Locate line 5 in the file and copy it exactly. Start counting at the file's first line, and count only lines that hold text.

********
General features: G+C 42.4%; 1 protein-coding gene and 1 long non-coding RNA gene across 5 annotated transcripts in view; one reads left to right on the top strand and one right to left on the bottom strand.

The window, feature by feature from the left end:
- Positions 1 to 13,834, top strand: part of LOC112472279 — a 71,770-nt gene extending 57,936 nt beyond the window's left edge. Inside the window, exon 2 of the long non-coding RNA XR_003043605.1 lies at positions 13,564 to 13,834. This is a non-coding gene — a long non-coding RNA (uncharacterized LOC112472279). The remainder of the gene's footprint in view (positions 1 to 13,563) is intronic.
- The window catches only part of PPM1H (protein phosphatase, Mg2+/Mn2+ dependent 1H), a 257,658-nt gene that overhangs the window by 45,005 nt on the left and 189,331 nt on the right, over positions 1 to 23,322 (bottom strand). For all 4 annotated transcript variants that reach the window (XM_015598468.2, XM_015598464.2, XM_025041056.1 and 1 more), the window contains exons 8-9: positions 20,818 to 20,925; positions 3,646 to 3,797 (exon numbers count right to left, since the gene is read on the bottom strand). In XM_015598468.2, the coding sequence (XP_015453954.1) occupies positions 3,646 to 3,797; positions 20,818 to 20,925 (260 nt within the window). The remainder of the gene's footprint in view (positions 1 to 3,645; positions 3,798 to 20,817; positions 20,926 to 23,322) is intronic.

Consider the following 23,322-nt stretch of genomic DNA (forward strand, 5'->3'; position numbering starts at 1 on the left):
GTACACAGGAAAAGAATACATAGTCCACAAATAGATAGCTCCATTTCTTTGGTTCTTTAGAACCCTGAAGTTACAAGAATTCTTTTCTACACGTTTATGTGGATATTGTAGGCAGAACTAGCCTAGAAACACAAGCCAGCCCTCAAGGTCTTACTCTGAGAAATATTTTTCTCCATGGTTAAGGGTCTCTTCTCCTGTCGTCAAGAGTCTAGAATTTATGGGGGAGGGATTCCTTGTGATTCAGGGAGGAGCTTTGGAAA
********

Consider the following 23,322-nt stretch of genomic DNA (forward strand, 5'->3'; position numbering starts at 1 on the left):